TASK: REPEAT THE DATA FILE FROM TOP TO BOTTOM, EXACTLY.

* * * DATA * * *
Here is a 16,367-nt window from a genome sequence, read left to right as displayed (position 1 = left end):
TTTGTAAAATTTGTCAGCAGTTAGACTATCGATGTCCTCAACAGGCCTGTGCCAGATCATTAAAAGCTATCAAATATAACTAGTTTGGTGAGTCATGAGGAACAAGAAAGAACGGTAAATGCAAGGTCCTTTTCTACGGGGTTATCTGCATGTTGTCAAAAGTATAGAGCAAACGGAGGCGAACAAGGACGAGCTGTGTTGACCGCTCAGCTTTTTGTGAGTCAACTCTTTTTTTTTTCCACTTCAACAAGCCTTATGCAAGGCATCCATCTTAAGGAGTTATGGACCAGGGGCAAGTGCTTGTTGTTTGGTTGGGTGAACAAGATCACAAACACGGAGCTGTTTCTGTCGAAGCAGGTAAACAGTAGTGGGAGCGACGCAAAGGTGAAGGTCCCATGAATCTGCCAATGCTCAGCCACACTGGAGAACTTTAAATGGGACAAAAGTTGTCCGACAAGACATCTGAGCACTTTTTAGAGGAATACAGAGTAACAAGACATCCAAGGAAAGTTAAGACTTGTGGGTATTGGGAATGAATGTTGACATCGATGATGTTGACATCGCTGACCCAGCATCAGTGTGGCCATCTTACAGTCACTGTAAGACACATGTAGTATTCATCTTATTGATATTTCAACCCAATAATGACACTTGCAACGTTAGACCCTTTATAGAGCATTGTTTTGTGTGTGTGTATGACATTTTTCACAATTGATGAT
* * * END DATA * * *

Here is a 16,367-nt window from a genome sequence, read left to right as displayed (position 1 = left end):
TTTGTAAAATTTGTCAGCAGTTAGACTATCGATGTCCTCAACAGGCCTGTGCCAGATCATTAAAAGCTATCAAATATAACTAGTTTGGTGAGTCATGAGGAACAAGAAAGAACGGTAAATGCAAGGTCCTTTTCTACGGGGTTATCTGCATGTTGTCAAAAGTATAGAGCAAACGGAGGCGAACAAGGACGAGCTGTGTTGACCGCTCAGCTTTTTGTGAGTCAACTCTTTTTTTTTTCCACTTCAACAAGCCTTATGCAAGGCATCCATCTTAAGGAGTTATGGACCAGGGGCAAGTGCTTGTTGTTTGGTTGGGTGAACAAGATCACAAACACGGAGCTGTTTCTGTCGAAGCAGGTAAACAGTAGTGGGAGCGACGCAAAGGTGAAGGTCCCATGAATCTGCCAATGCTCAGCCACACTGGAGAACTTTAAATGGGACAAAAGTTGTCCGACAAGACATCTGAGCACTTTTTAGAGGAATACAGAGTAACAAGACATCCAAGGAAAGTTAAGACTTGTGGGTATTGGGAATGAATGTTGACATCGATGATGTTGACATCGCTGACCCAGCATCAGTGTGGCCATCTTACAGTCACTGTAAGACACATGTAGTATTCATCTTATTGATATTTCAACCCAATAATGACACTTGCAACGTTAGACCCTTTATAGAGCATTGTTTTGTGTGTGTGTATGACATTTTTCACAATTGATGAT